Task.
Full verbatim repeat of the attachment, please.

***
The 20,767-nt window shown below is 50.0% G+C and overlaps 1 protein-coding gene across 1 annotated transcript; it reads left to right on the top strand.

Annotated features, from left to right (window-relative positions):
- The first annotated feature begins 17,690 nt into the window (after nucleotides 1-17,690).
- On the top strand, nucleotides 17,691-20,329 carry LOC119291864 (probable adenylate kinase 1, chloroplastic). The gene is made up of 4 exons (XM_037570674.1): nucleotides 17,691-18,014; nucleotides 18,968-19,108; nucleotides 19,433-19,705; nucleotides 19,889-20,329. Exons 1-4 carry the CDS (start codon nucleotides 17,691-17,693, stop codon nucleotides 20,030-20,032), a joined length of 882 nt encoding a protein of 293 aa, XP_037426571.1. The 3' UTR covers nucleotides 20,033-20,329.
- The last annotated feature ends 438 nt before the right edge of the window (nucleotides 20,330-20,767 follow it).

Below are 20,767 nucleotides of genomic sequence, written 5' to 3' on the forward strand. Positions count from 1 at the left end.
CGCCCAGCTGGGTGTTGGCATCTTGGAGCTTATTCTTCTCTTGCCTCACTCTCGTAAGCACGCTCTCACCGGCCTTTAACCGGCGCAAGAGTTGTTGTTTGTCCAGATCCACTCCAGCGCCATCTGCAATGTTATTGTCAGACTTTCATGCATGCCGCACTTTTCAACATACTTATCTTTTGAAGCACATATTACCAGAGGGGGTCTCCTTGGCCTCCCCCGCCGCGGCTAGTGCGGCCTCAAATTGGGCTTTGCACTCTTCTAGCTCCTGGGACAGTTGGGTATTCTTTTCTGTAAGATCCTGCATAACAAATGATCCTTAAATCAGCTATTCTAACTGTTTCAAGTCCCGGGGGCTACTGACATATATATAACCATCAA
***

The 20,767-nt window shown below is 50.0% G+C and overlaps 1 protein-coding gene across 1 annotated transcript; it reads left to right on the top strand.

Annotated features, from left to right (window-relative positions):
- The first annotated feature begins 17,690 nt into the window (after nucleotides 1-17,690).
- On the top strand, nucleotides 17,691-20,329 carry LOC119291864 (probable adenylate kinase 1, chloroplastic). The gene is made up of 4 exons (XM_037570674.1): nucleotides 17,691-18,014; nucleotides 18,968-19,108; nucleotides 19,433-19,705; nucleotides 19,889-20,329. Exons 1-4 carry the CDS (start codon nucleotides 17,691-17,693, stop codon nucleotides 20,030-20,032), a joined length of 882 nt encoding a protein of 293 aa, XP_037426571.1. The 3' UTR covers nucleotides 20,033-20,329.
- The last annotated feature ends 438 nt before the right edge of the window (nucleotides 20,330-20,767 follow it).

Below are 20,767 nucleotides of genomic sequence, written 5' to 3' on the forward strand. Positions count from 1 at the left end.
CGCCCAGCTGGGTGTTGGCATCTTGGAGCTTATTCTTCTCTTGCCTCACTCTCGTAAGCACGCTCTCACCGGCCTTTAACCGGCGCAAGAGTTGTTGTTTGTCCAGATCCACTCCAGCGCCATCTGCAATGTTATTGTCAGACTTTCATGCATGCCGCACTTTTCAACATACTTATCTTTTGAAGCACATATTACCAGAGGGGGTCTCCTTGGCCTCCCCCGCCGCGGCTAGTGCGGCCTCAAATTGGGCTTTGCACTCTTCTAGCTCCTGGGACAGTTGGGTATTCTTTTCTGTAAGATCCTGCATAACAAATGATCCTTAAATCAGCTATTCTAACTGTTTCAAGTCCCGGGGGCTACTGACATATATATAACCATCAA